Thyroxine (T4) is a prohormone and is relatively inactive. It has to be converted to T3 by the body. An enzyme removes one of the iodine atoms to accomplish this. As much as 80% of T4 is converted to T3. T3 is three to five times more potent than T4. So the efficient conversion of T4 to T3 is critical, and levels of circulating “free” T3 are essential to well being.
The New Discovery
Okay, before your eyes glaze over, let’s get to the new and exciting research. A team of investigators led by endocrinologists at Rush University Medical Center (in Chicago, IL) has just published studies in the Journal of Clinical Investigation (online, Jan 2, 2015) and the Journal of Clinical Endocrinology & Metabolism (online, Jan. 8, 2015).
Their animal research involved removing rat thyroid glands. When the scientists tried to normalize hormone levels with just levothyroxine (L-T4) they were unsuccessful. The animals demonstrated signs of hypothyroidism, especially within the brain, which might account for why some humans complain of cognitive dysfunction on T4 alone. The investigators were able to normalize circulating T3 levels and improve symptoms by supplementing T4 with extra T3.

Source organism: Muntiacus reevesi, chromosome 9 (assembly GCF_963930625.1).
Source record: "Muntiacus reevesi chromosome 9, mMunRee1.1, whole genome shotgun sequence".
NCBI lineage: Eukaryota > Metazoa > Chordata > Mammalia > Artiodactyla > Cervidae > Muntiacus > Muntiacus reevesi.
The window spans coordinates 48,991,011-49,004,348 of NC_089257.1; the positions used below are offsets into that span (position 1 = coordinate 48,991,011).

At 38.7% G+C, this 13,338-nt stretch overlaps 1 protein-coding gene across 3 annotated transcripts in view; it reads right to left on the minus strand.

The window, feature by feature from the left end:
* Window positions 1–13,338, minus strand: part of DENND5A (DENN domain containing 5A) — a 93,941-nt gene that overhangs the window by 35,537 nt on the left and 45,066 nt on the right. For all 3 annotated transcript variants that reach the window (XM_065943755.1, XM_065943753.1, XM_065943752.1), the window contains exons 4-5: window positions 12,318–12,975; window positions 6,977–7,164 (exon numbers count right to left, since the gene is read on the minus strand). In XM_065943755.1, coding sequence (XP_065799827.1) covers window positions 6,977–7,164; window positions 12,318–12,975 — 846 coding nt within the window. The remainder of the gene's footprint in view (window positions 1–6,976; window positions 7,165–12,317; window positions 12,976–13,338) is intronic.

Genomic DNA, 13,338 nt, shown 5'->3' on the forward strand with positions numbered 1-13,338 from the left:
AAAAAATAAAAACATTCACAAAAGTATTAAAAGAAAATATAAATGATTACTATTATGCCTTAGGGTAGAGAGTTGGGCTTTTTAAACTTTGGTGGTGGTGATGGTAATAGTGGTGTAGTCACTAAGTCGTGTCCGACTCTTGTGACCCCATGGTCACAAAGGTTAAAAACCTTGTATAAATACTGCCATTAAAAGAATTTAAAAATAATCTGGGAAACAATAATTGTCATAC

Their human study uncovered genetic variability in patients suffering from hypothyroidism. They estimate that the mutation exists in 12% to 36% of the population. It makes it harder to convert T4 to T3. The scientists detected negative brain changes in patients that have difficulty making the T4 to T3 conversion. Such patients generally prefer a treatment regimen that involves both levothyroxine together with T3 supplementation (Journal of Clinical Endocrinology and Metabolism (May, 2009).